Daniele Benedettelli is a modern Renaissance man. An engineer who composes rock music, a teacher who also draws comics, and most of all, an inventor who has managed to render his main area of study - robotics - more accessible using LEGO Mindstorms kits. He's known as a Mindstorms guru on an international scale, even if he feels that this recognition is lacking in Italy. In collaboration with openPicus, Daniele developed NXT2WIFI, a wireless interface to control LEGO Mindstorms NXT units - an interface that greatly increases the creative possibilities of the LEGO kits. We sat down with him to better understand his experience as a maker and the invention of this module.

How did you develop your passion for robotics applied to LEGO? Where has this taken you, and where might it take you in the future?

My love for robotics started young. I recently found some school books covered in drawings and sketches of robots. I was a bit concerned, but really it's no surprise. My career choice was made to bring a dream to life, not in relation to one job or another: I dreamed of creating robots of all types, knowing how to develop and make hardware, mechanisms, electronics and software.

LEGO is an excellent and flexible way to build. I am not a purist - I often mix NXT, Android and Arduino with custom interfaces. When it becomes necessary I plan to move on to heavey metals - I have a set of Tetrix here and soon enough I will learn how to solder.

Despite my lack of success in the working world, this passion has taken me places, even though I haven't yet invented anything really useful... but I have helped a lot of people have a lot of fun! My experience in this sector has allowed me to work with LEGO, in direct contact with official LEGO designers. Plus, I travel around the world without spending a penny, invited to events and conferences on a frequent basis.

In the future, although this is a hope that, like invites from international conferences, I can't predict with accuracy, I would like to see a little attention from Italian institutions. Nemo propheta in patria

When was the first time you felt like a Maker?

For sure in 2007, when the first prototype of my Rubik solver spat out a properly executed Rubik cube! I was euphoric: even though I knew I had made its every working part, I still couldn't believe that I did it!

What is your favourite technology and how do you use it?

At the risk of seeming banal: internet. Without it, I would not exist. Email, skype and paypal are three tools I use every day for work, and without them I suppose I would have had to leave the country already years ago.

Do you subscribe to the values of Open Hardware / Software? Why?

Yes and no. NXT2WIFI is based on Flyport, which works on the logic of Open Hardware and Open Software, but in itself is not actually open, for obvious reasons of competition from the market. OpenPicus allowed me to do this thanks to special agreements. Other inventions of mine, like the Android app NXT Chatterbox that allows LEGO Mindstorms NXT robots to speak and understand speech start from pieces of open source code (under GNU license) and so they are freely distributed. Other projects, like portrayer, are closed, because, as the Joker said in Dark Knight, 'If you know how to do something well, don't do it free.'

Tell us about your typical Makers' day, and one moment being a Maker has come in handy.

Believe it or not, when I wake up in the morning I start inventing, be it for the American franchise of LEGO for whom I am in charge of design, or my long term projects with LEGO Mindstorms, or with Arduino/Android/ADK.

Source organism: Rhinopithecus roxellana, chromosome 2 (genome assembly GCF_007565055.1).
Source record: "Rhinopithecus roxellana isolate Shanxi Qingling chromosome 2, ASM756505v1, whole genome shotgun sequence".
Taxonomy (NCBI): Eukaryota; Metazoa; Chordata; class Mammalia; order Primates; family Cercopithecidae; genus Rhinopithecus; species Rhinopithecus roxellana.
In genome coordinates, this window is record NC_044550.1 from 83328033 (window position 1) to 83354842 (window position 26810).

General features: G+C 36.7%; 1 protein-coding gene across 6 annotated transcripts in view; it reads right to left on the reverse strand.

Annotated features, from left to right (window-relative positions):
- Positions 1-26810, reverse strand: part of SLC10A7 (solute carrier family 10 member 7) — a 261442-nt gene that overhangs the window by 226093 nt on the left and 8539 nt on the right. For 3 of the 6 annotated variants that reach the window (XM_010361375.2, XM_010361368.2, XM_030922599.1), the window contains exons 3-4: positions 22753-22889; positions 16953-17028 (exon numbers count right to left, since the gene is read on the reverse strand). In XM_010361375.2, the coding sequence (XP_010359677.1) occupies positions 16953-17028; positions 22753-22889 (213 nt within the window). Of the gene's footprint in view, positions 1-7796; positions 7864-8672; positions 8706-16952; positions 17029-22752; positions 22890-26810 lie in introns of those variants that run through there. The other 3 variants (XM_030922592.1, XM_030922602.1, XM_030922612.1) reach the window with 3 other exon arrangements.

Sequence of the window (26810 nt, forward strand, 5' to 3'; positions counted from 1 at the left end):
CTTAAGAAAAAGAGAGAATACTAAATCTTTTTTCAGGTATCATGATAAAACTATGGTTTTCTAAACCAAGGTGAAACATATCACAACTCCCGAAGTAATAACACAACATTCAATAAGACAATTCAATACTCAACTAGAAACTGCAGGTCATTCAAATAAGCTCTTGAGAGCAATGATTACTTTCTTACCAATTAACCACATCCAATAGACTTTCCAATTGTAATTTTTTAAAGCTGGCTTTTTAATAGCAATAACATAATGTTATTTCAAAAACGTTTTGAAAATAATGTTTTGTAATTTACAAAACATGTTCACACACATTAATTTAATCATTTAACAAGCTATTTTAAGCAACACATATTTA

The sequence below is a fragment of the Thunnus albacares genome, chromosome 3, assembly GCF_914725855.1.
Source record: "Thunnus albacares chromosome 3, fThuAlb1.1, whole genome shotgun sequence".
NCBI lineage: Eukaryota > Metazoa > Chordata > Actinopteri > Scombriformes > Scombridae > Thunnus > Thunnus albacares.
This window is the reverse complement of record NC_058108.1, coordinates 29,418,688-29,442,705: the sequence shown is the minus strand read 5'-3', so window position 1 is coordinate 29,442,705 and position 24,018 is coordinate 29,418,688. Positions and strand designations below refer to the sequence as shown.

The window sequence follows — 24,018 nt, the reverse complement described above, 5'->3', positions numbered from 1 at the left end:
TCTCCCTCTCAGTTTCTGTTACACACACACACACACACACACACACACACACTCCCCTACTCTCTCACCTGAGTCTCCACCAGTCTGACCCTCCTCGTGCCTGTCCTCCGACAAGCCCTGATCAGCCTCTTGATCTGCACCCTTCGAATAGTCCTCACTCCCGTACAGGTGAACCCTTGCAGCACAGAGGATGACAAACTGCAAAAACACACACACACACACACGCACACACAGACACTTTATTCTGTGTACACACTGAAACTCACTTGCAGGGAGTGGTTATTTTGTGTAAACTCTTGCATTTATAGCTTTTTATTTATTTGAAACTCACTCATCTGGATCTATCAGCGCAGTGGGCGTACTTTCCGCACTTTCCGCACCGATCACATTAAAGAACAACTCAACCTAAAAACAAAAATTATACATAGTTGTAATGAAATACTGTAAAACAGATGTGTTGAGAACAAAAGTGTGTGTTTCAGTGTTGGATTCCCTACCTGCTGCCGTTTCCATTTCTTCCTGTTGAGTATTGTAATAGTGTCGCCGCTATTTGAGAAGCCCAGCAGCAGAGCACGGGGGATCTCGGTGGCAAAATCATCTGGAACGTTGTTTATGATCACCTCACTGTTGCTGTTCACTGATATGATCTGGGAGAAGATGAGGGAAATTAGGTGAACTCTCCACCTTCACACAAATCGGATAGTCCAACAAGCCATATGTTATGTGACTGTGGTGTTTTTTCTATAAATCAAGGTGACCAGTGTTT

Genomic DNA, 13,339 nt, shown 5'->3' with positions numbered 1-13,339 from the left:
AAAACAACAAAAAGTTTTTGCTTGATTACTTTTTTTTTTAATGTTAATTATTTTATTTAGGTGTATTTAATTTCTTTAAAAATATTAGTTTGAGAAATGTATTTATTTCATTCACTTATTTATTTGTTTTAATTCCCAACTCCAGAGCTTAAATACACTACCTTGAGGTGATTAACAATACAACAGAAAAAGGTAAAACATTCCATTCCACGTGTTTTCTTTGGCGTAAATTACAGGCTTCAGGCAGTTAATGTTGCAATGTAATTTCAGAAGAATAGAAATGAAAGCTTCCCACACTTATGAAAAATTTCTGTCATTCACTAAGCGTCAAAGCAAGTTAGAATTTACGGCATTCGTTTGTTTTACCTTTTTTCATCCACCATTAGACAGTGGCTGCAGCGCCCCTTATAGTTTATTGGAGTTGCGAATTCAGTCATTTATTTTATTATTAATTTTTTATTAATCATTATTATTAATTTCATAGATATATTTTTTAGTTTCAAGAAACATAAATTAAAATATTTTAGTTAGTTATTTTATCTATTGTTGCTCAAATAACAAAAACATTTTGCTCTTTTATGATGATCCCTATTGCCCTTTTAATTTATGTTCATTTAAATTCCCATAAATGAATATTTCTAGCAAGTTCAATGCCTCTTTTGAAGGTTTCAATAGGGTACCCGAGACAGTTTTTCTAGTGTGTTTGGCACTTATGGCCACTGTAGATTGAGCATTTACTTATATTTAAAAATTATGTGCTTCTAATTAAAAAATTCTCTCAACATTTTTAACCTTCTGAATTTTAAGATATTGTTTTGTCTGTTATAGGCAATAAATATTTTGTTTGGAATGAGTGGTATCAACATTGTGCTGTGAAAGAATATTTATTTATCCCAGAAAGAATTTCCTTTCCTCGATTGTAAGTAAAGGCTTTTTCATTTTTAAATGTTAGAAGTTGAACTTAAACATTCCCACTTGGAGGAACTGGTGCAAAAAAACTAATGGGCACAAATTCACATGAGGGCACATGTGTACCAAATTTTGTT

Being a good Maker came in handy one day recently when I managed to hack my home's telephone box instead of calling out the Telecom man. Nothing illegal, just a good amount of money saved!

What struck you about MakeTank and what objects have you chosen to sell in your marketplace?

The Italianness, I must say, and specifically the Tuscanness. I put up for sale the NXT2WIFI, a Wi-Fi adaptor for LEGO Mindstorms, the production of which was financed through crowdfunding on the Italian crowdfunding website Eppela.

Speaking of Eppela: how did you convince backers and what goals do you plan to reach with the funds?

I convinced backers simply by the quality of the product because they were all major LEGO Mindstorms users. We reached the goal - the product has been made and marketed.

Tell us about the creative process that led to developing the NXT2WIFI

NXT2WIFI starts out with a personal need combined with the excellent platform by openPicus. Existing Wi-Fi adaptors for the NXT were simply unsatisfactory: they are hard to use, don't have internal batteries, are lacking a graphic webserver, and are not customizable. So I turned to openPicus, where I found a team of people who are open and easy to work with, rather unlike many Italian companies who tend to jealously guard their work. I had a good idea and they had a mature platform that allowed me to quickly industrialize the product, supporting me with their extant infrastructure.

Here's a fun detail: we created a product together, but we never actually met physically! I live in Grosseto and they are in Rome - the two cities are not that far apart, but we did everything remotely. Try to do that with another Italian company... good luck! The attitude here tends to rely on in-person encounters, as if videoconferences didn't exist yet or worse, that they transmit lies.

You are often abroad - what's your view of the Maker movement in Italy?

Italy has brought to light some interesting international phenomenons, like Arduino and openPicus, but it still lacks a strong network of collaboration like those found abroad. In Italy, sadly, it is each man for himself.


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